Oxford has attracted writers for centuries and few cities can rival its literary pedigree. In the 1930s and 1940s, Oxford’s remarkable ability to attract literary talent spawned the Inklings – a very informal but influential literary discussion group.
The Inklings included two of the 20th century’s most popular writers of fiction – J.R.R. Tolkien of Lord of the Rings fame and C.S. Lewis, who wrote the Chronicles of Narnia. The group is also famous for sometimes meeting in a pub called The Eagle and Child and mixing high-end literary discussion with pints of beer.
The pub, located in the central St Giles area of Oxford and known as the Bird and Baby to the locals, is still around today and anyone (aged 18 and over) can follow in Lewis and Tolkien’s footsteps by buying a bitter (I recommend the Wadworth 6X) and sitting down to talk about literature.
Aside from the two big names, the Inklings also featured some other important writers and thinkers who did not achieve the popular success of Tolkien and Lewis. Owen Barfield (1898-1997) was a noted philosopher, author, poet and critic. He is best remembered for writing Saving the Appearances: A Study in Idolatry where he addressed the relationship between Christianity, poetry, and philosophy.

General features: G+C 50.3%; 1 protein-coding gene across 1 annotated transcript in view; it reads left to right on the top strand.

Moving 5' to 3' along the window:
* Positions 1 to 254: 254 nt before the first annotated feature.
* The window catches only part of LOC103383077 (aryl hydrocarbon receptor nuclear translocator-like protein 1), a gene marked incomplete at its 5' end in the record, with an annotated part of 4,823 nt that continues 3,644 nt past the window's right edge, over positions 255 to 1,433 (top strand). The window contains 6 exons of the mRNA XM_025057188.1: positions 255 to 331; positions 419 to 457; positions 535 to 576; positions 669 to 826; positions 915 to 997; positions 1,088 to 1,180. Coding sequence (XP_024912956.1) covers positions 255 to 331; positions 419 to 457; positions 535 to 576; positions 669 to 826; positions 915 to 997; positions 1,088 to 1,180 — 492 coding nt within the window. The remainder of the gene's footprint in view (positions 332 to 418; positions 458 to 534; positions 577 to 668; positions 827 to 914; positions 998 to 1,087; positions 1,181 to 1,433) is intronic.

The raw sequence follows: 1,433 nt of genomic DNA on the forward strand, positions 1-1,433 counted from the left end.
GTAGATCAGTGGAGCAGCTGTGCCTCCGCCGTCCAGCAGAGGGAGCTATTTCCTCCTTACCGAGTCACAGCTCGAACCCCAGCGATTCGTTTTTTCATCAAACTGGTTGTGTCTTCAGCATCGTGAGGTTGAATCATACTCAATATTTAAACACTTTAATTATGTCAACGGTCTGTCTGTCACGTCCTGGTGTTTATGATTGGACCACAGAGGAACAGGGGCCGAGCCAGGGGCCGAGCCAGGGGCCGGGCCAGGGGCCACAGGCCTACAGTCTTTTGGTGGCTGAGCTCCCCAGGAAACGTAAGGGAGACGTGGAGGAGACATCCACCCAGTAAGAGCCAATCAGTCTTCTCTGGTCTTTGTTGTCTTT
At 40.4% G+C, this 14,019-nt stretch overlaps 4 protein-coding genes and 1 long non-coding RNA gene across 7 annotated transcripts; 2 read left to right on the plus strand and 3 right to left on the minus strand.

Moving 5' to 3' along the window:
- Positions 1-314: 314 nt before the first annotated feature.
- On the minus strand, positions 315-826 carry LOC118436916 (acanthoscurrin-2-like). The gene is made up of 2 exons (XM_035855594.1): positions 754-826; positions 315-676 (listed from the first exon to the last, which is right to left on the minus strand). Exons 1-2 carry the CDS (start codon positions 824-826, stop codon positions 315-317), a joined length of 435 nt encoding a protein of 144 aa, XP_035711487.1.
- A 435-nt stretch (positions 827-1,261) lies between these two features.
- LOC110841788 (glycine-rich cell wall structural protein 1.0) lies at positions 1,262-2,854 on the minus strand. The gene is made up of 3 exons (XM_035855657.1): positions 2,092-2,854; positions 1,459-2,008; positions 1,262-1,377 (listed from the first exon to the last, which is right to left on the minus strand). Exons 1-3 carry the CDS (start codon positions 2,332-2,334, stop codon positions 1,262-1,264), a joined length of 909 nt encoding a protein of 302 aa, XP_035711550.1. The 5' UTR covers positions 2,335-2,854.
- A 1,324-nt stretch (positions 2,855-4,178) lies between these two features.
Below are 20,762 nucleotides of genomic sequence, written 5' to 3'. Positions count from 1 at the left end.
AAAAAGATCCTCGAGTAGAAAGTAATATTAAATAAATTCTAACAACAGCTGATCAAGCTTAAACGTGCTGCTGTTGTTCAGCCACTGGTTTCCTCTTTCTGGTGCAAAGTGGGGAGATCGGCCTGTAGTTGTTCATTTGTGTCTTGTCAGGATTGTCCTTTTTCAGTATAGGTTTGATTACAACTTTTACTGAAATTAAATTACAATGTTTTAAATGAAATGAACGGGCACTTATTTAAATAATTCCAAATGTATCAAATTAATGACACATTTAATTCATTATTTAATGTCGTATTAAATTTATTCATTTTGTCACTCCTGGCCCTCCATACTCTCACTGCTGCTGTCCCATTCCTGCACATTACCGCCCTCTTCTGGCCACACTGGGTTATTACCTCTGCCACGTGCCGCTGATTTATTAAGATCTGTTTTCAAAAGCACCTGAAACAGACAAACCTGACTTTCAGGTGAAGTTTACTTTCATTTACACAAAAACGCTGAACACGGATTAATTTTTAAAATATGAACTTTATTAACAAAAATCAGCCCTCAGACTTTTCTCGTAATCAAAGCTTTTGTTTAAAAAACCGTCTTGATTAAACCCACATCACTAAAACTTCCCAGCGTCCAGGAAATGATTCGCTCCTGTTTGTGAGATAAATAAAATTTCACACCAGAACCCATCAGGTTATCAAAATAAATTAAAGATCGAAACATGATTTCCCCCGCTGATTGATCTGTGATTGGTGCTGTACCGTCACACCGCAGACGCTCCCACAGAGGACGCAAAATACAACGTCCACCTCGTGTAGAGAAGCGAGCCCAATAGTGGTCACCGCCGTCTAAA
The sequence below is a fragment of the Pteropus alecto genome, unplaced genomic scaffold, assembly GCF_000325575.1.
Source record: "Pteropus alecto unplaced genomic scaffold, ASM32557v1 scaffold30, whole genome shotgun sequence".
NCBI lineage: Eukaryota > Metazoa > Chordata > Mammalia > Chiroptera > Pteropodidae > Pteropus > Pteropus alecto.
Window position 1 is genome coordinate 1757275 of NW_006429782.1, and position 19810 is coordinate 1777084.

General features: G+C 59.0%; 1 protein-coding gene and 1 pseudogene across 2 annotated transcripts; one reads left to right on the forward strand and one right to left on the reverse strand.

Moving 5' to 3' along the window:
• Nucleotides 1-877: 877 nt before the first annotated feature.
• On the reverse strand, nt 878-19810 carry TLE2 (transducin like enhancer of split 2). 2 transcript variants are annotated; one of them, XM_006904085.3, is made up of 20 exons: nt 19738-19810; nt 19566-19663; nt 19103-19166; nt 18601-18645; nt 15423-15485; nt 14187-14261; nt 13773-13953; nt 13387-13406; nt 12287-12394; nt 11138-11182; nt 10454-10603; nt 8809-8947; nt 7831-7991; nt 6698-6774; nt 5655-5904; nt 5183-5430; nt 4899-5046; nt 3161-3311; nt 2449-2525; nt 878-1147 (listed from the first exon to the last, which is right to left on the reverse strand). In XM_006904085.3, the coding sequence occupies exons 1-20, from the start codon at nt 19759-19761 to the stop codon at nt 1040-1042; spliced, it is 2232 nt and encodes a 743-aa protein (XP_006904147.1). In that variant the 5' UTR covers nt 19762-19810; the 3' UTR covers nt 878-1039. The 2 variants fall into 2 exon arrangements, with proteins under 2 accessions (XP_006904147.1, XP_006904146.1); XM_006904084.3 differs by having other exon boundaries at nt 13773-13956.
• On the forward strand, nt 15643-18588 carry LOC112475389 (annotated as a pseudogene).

Charles Williams (1886-1945) was a poet, acclaimed novelist, theologian and critic. His novels are probably his strongest legacy, and War in Heaven (1930), Descent into Hell (1937) and All Hallows' Eve (1945) are well regarded pieces of fiction. The supernatural was a reoccurring theme in his writing. His day job was working as an editor at Oxford University Press – just up the road from The Eagle and Child.
Roger Lancelyn Green (1918-1987) was a biographer and children’s writer, and was taught by Lewis at Oxford. He wrote more than 20 pieces of fiction, on subjects ranging from Robin Hood and King Arthur to Troy, and more than 10 biographies about notable figures such as Lewis Carroll, Andrew Lang and Lewis himself.
Lord David Cecil (1902-1986) was a biographer and historian. He wrote about many notable figures of literature, including Thomas Hardy, Jane Austen, Thomas Gray and Sir Walter Scott.
Warren Lewis (1895-1973) was CS Lewis’ brother and wrote books in the 1940s, 1950s and 1960s about French history. Christopher Tolkien also joined his father in the group.
Adam Fox (1883-1977) became professor of poetry at Oxford and is buried in Poet’s Corner in Westminster Abbey. Other members of the Inklings included various academics and a doctor. Members came and went, and guests of interest joined the group when in town.
The group talked about fiction and particularly fantasy which was not the established genre it is today. They read and discussed books they were writing. Manuscripts were passed around and critiqued. Christianity and spirituality was often considered. You can just imagine the group talking about the pros and cons of magical wardrobes, talking animals and mythical beasts. It was all very informal with no agendas or structure, just good company, intelligent discussion and a few pints.